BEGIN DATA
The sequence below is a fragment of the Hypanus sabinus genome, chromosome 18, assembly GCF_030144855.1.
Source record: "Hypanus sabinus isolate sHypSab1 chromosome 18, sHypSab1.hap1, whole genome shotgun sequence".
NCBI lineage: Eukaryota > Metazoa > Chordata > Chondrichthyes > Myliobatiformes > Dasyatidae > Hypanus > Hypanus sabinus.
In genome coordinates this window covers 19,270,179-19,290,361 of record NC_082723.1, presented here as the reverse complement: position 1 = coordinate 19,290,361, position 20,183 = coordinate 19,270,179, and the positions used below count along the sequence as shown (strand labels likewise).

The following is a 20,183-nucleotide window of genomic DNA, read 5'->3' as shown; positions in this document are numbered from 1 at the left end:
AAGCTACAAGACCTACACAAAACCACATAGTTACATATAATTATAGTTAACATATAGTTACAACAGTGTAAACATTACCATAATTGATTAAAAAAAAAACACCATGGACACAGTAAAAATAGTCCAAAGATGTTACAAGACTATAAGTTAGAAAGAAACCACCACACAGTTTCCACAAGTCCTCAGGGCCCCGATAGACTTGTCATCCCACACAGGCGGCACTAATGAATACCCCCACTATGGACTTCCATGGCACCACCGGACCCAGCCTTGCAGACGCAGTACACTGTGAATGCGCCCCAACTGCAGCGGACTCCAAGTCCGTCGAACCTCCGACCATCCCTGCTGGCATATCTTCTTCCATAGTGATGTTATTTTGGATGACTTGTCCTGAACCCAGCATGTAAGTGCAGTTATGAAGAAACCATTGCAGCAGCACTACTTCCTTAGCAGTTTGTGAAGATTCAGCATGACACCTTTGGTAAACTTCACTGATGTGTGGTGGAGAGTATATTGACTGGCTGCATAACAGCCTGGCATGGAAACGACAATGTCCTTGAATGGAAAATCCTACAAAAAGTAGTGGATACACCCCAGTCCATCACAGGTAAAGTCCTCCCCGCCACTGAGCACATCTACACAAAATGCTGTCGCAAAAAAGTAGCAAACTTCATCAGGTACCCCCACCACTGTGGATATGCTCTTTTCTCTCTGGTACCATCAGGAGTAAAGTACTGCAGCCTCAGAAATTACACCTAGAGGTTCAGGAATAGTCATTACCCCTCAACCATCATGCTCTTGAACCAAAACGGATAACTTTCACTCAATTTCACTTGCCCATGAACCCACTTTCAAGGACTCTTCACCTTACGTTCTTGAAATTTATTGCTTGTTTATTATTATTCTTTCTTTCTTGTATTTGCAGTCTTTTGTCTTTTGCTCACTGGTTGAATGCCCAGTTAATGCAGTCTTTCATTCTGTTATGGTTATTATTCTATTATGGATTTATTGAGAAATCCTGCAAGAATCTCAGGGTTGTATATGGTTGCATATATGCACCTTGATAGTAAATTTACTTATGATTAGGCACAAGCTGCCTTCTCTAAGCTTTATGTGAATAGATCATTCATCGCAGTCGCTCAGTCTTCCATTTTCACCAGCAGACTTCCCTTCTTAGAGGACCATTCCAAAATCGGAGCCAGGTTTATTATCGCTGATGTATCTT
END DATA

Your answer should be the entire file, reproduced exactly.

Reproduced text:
The sequence below is a fragment of the Hypanus sabinus genome, chromosome 18, assembly GCF_030144855.1.
Source record: "Hypanus sabinus isolate sHypSab1 chromosome 18, sHypSab1.hap1, whole genome shotgun sequence".
NCBI lineage: Eukaryota > Metazoa > Chordata > Chondrichthyes > Myliobatiformes > Dasyatidae > Hypanus > Hypanus sabinus.
In genome coordinates this window covers 19,270,179-19,290,361 of record NC_082723.1, presented here as the reverse complement: position 1 = coordinate 19,290,361, position 20,183 = coordinate 19,270,179, and the positions used below count along the sequence as shown (strand labels likewise).

The following is a 20,183-nucleotide window of genomic DNA, read 5'->3' as shown; positions in this document are numbered from 1 at the left end:
AAGCTACAAGACCTACACAAAACCACATAGTTACATATAATTATAGTTAACATATAGTTACAACAGTGTAAACATTACCATAATTGATTAAAAAAAAAACACCATGGACACAGTAAAAATAGTCCAAAGATGTTACAAGACTATAAGTTAGAAAGAAACCACCACACAGTTTCCACAAGTCCTCAGGGCCCCGATAGACTTGTCATCCCACACAGGCGGCACTAATGAATACCCCCACTATGGACTTCCATGGCACCACCGGACCCAGCCTTGCAGACGCAGTACACTGTGAATGCGCCCCAACTGCAGCGGACTCCAAGTCCGTCGAACCTCCGACCATCCCTGCTGGCATATCTTCTTCCATAGTGATGTTATTTTGGATGACTTGTCCTGAACCCAGCATGTAAGTGCAGTTATGAAGAAACCATTGCAGCAGCACTACTTCCTTAGCAGTTTGTGAAGATTCAGCATGACACCTTTGGTAAACTTCACTGATGTGTGGTGGAGAGTATATTGACTGGCTGCATAACAGCCTGGCATGGAAACGACAATGTCCTTGAATGGAAAATCCTACAAAAAGTAGTGGATACACCCCAGTCCATCACAGGTAAAGTCCTCCCCGCCACTGAGCACATCTACACAAAATGCTGTCGCAAAAAAGTAGCAAACTTCATCAGGTACCCCCACCACTGTGGATATGCTCTTTTCTCTCTGGTACCATCAGGAGTAAAGTACTGCAGCCTCAGAAATTACACCTAGAGGTTCAGGAATAGTCATTACCCCTCAACCATCATGCTCTTGAACCAAAACGGATAACTTTCACTCAATTTCACTTGCCCATGAACCCACTTTCAAGGACTCTTCACCTTACGTTCTTGAAATTTATTGCTTGTTTATTATTATTCTTTCTTTCTTGTATTTGCAGTCTTTTGTCTTTTGCTCACTGGTTGAATGCCCAGTTAATGCAGTCTTTCATTCTGTTATGGTTATTATTCTATTATGGATTTATTGAGAAATCCTGCAAGAATCTCAGGGTTGTATATGGTTGCATATATGCACCTTGATAGTAAATTTACTTATGATTAGGCACAAGCTGCCTTCTCTAAGCTTTATGTGAATAGATCATTCATCGCAGTCGCTCAGTCTTCCATTTTCACCAGCAGACTTCCCTTCTTAGAGGACCATTCCAAAATCGGAGCCAGGTTTATTATCGCTGATGTATCTT